Jewel talks about new album ahead of her Tampa concert

The singer plays as the special guest for Train on June 25 at the MidFlorida Credit Union Amphitheatre.
Singer-songwriter Jewel has a new album, "Freewheelin' Woman," and is playing at Tampa's MidFlorida Credit Union Amphitheatre on June 25, 2022.
Singer-songwriter Jewel has a new album, "Freewheelin' Woman," and is playing at Tampa's MidFlorida Credit Union Amphitheatre on June 25, 2022. [ DANA TRIPPE | Courtesy of Shore Fire Media ]
Published June 21, 2022

Jewel wants people to know that life can offer tremendous beauty and happiness if you don’t give up.

A mindfulness practice has been at the forefront of a long career for the singer-songwriter, who dominated the 1990s with her debut album “Pieces of You.”

For more than 18 years, Jewel’s nonprofit Inspiring Children Foundation has given at-risk youth and families mindfulness tools to help them cope with anxiety and depression. In reaction to the pandemic, she has provided free mental health tools on her website

She also has a new album, “Freewheelin’ Woman,” and is currently on tour with Train on their AM Gold tour. Jewel has collaborated with Train in the past, and on her new album, with the song “Dancing Slow.” Along with special guests Blues Traveler and Will Anderson, the tour stops at Tampa’s MidFlorida Credit Union Amphitheatre on June 25.

Jewel’s longtime mindfulness practice comes through on “Freewheelin’ Woman.” The album features a wide variety of sounds, from folk and Americana to upbeat pop.

The Tampa Bay Times talked to Jewel by phone ahead of the tour. She was calling from her home in Colorado. This interview has been edited for length and clarity.

What have you been listening to that inspired the sounds on the album?

I’ve always listened to a wide variety of music. I think a lot of people do. I always found it kind of funny that the music industry was so siloed as a country station or a pop station. I grew up listening to Johnny Cash and Joni Mitchell and Nina Simone and Bill Withers, so that’s why my musical style has always showed all those influences. This album, it’s pretty diverse. I pushed myself. I really just value growth and creativity, and not repeating myself. I hadn’t had a chance to really pay homage in my writing style or even in my singing to a lot of the writers that inspired me to write like Marvin Gaye, so I really set out to incorporate that influence into this album. But it’s a pretty diverse record. So there’s folk music and Americana and kind of hopefully I got it all to live together in one album.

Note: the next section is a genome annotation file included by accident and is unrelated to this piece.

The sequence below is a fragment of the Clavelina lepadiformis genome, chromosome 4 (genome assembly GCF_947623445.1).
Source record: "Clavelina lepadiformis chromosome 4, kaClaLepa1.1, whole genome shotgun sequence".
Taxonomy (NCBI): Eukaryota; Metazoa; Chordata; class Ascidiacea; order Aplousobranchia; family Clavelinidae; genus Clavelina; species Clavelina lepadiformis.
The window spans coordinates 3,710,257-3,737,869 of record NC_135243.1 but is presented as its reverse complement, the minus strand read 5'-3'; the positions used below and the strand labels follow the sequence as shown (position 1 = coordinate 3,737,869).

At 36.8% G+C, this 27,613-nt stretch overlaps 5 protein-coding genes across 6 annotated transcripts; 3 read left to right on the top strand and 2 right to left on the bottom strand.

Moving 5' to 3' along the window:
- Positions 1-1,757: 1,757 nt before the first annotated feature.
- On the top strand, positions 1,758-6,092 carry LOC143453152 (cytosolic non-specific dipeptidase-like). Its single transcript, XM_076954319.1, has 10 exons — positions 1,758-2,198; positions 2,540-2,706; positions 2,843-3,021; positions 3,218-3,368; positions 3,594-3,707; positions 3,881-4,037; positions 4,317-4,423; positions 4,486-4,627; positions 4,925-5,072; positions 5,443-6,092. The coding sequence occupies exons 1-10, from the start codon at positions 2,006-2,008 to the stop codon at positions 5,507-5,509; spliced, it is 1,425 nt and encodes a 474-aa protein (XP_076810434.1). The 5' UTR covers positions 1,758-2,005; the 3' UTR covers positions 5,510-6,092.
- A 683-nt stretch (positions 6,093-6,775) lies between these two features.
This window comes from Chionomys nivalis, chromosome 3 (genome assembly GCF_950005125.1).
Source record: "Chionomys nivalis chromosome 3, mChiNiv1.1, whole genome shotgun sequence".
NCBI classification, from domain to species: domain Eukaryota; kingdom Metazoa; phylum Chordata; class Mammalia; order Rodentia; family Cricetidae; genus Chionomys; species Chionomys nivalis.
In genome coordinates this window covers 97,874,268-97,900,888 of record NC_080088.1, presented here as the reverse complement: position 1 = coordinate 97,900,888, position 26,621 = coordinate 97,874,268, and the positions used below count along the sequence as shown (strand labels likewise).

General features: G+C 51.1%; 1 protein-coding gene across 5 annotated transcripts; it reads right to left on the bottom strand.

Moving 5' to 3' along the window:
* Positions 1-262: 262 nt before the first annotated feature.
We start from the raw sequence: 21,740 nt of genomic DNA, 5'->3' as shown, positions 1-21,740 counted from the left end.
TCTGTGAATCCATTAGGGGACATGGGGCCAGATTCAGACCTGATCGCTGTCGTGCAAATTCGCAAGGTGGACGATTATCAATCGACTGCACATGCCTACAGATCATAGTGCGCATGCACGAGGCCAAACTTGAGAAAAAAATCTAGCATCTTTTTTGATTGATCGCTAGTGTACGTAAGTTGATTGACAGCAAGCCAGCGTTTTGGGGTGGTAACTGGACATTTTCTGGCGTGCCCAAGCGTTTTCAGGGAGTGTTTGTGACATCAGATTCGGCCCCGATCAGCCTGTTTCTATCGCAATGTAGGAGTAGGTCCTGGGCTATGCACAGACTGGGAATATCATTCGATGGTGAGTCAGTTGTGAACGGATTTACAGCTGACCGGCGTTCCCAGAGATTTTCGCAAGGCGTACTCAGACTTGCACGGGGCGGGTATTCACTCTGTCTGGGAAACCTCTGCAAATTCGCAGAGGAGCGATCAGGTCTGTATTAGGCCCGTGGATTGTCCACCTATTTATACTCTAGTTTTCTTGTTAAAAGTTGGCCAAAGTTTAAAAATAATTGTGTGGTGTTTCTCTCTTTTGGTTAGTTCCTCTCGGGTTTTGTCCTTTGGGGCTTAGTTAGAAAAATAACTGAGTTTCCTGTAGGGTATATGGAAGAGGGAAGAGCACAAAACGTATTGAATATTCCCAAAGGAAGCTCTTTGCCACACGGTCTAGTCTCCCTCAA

You call the process behind the album “spiritual rewilding.” Can you describe what that is?

I know a lot of middle-aged artists do a lot of drugs to develop a new sound that’s fresh and vital to them. Much harder to do sober. You’re up against old versions of yourself by middle age, you know? I had a lot of information in my head that wasn’t incredibly helpful to authentic expression. And so working through that was actually an interesting psychological challenge. ... I heard self-consciousness in my writing. ... And so getting myself to push past that. Again, drugs would have been easier for sure. Because it removes that part of your brain. It’s also the first album I’ve written from scratch. I’ve never had to write an album from scratch. I have a lot of songs in my back catalog, but ... I just wanted this to be all from who I was now, as the woman I am now at the age I am now.

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In the song “Half Life,” you describe people trying to balance work and pleasure. What inspired you to write that song?

I’ve always had an exercise since I was pretty young ... where I’m looking back. And looking back from that perspective: “Is what I’m doing now worthwhile in this larger scheme? Is it something that I feel like will matter? Am I becoming the kind of person that I want to be? Am I doing the things that I think are meaningful?”... So this song is a cautionary tale against the myth that we can do it all. And are we fully committing to the things that make us feel alive?

Many of the songs have messages of being grateful and recognizing life’s obstacles. Can you talk about that?

It’s very tempting to participate in spiritual or religious or self-betterment practice because secretly we want to control bad things from ever happening. ... The most vulnerable thing of all is that sometimes bad things happen. That’s just life. ... For me, it’s just been ... being comfortable with the idea that I don’t get to choose how life changes, I only get to choose how it changes me. So a lot of these songs are sort of stemming from that. Taking a breath, having a larger perspective, like “Long Way Round.” Your journey is your journey. And, you know, mine’s definitely been a long bumpy road. But I’m really happy and I wanted that sense of empowerment to come through on the record.

I imagine you’re excited to get back on the road, especially with new material.

Yeah! I haven’t gotten to tour with a band in so long, I’m really looking forward to it.

If you go

Jewel with Train, Blues Traveler and Will Anderson. 6:30 p.m. June 25. Tickets start at $35.50. MidFlorida Credit Union Amphitheatre, 4802 U.S. 301, Tampa.